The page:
Digital Forbes

Adobe Looks To The Future With AI And Maker Programs For Everyone

Author

Western Bonime

September 8, 2017

What’s next from the company that has allowed us to create magic with images for the past 35 years? They are looking ahead to redefine the ways we interact with Adobe artistic programs. What would the It’s an interesting thought. Yes, Adobe has already built AI capabilities into Creative Cloud with Adobe Sensei which has dramatically improved the user features of programs like Photoshop but Adobe is looking beyond the programs that are merely digital. They are turning their eyes towards maker programs that combine digital with 3D and electronic design making it possible for designers to become engineers.

 

fashion tech, adobe creative suite

 

Mira Dontcheva
Adobe Research Scientist

Speaking recently with one of their senior research scientists, Mira Dontcheva, revealed one of the programs they are considering is called Ellustrate. It’s like Illustrator, for makers and enables people with no electronic experience to design with LED lights. The program is Mira’s passion project and while still under development, has been showcased at conferences like UIST and is already quite remarkable.

 

fashion tech, adobe creative suite, led lights,

 

Ellustrate by Mira Dontcheva

In a live demo, I was able to create a design, select LED lights as a tool and place them wherever I saw fit. I then chose another tool which helped me draw electrical wires and add switches. It all had the ease and feel of creating a graphic in Illustrator while designing something that could be put together in real life. All of the pieces are true to size, enabling the designer to go directly from digital to physical without having to adjust. As you design, the program allows you to double check your electrical connections and switches to test whether they work or need to be reconfigured.  Perfect for someone with absolutely NO electronic knowledge and no real interest in learning circuitry, like myself.

The idea behind the program is really revolutionary when you think about the way it brings circuitry and visual design together in one place, whereas, previously, they’ve always been separate worlds and separate steps. As I watched Mira move through the program, I couldn’t help but think of the exciting teaching possibilities for STEAM education with a program that makes building and designing so accessible. It sits together with programs like Google’s Made With Code program that allows kids to design Zac Posen dresses with LED lights.

Ellustrate came out of Mira’s love of craft and excitement for making computer programs easy to use for all. A mother and avid knitter, she is always thinking about human and computer interaction and data visualization. She began thinking about  Ellustrate around 7 years ago with the objective of creating a program for makers where “anyone” could construct projects using electrical circuits for their projects without an engineering background.  During development, she collaborated with researchers from the Hybrid Ecologies Lab at UC Berkeley. Before beginning, there were many things to consider like how the interface should respond and what types of visuals people would need in order to make the tools feel intuitive.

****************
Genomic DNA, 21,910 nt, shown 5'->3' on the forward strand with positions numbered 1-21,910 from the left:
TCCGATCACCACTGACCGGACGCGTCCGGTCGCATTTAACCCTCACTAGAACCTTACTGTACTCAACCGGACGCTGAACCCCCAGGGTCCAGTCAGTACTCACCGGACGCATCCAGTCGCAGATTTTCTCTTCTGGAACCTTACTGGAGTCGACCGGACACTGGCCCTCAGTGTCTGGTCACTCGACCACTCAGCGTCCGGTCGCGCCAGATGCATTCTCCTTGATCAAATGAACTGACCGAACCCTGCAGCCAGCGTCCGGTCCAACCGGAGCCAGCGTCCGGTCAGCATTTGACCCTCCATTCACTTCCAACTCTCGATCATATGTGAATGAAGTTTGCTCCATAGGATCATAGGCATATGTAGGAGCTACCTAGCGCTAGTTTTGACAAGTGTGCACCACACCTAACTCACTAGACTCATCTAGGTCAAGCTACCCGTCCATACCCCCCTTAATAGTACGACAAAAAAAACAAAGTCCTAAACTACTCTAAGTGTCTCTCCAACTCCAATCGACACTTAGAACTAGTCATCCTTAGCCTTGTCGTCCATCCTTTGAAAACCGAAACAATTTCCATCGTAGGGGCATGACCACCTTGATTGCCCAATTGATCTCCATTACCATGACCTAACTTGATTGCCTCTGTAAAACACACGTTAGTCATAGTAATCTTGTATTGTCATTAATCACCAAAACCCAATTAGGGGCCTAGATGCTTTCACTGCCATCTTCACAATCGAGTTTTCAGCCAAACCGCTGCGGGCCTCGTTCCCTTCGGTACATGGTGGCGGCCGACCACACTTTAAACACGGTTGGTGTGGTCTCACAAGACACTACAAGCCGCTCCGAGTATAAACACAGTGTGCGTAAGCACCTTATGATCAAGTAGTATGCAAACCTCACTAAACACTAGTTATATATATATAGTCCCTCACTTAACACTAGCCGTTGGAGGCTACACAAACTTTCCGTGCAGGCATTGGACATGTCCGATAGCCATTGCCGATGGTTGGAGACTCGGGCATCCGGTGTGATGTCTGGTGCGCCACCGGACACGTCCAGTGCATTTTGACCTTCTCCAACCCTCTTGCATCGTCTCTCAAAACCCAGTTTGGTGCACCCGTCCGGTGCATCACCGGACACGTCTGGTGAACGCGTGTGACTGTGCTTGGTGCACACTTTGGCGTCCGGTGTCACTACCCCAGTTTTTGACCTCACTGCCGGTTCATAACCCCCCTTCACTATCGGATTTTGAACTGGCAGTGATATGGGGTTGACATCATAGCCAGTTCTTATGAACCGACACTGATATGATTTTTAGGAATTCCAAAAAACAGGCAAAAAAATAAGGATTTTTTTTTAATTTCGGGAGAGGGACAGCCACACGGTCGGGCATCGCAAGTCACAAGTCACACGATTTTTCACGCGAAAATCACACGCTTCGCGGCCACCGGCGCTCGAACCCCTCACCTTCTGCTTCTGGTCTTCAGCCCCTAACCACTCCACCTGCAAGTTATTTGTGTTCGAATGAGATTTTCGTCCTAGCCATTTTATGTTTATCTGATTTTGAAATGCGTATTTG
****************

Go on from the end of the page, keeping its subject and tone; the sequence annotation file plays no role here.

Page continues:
Mira’s interest in the human interaction side of computing began at the University of Washington, where she studied a mix of graphics, animation and computational photography and did a thesis on improving how people interact with computers from how we search on the web to how we find information. This work led to creating interfaces that let programmers search for code examples on the web as they write code. Now that’s standard. All of this computer work might seem like a far cry from craft, but Mira has always had dual interests.

Perhaps it all started with her parents. Her father is a mathematician who wanted her to travel the world as a professor of math while her mom is an engineer who wanted her to make things. Or perhaps it is her dual culture and background, having grown up first in Eastern Europe, until her parents moved to the US when she was 11. So, what do you do when you have two loves? You do both! A scientist at Adobe and an avid knitter, she is part of a growing group of technologists who are leading a new era of tech to incorporate hand-craft with science in exciting and powerful ways. It’s a movement that gives all of us who are crafters, knitters and artists hope that the coming age will be a beautiful symbiosis of brainy science and working with our hands. A world where both are equally respected, ushering in a new type of industrial revolution. When we do, it looks like we will have Adobe, and Mira Dontcheva to thank.

 

This article was written by Western Bonime from Forbes and was legally licensed through the NewsCred publisher network. Please direct all licensing questions to legal@newscred.com.

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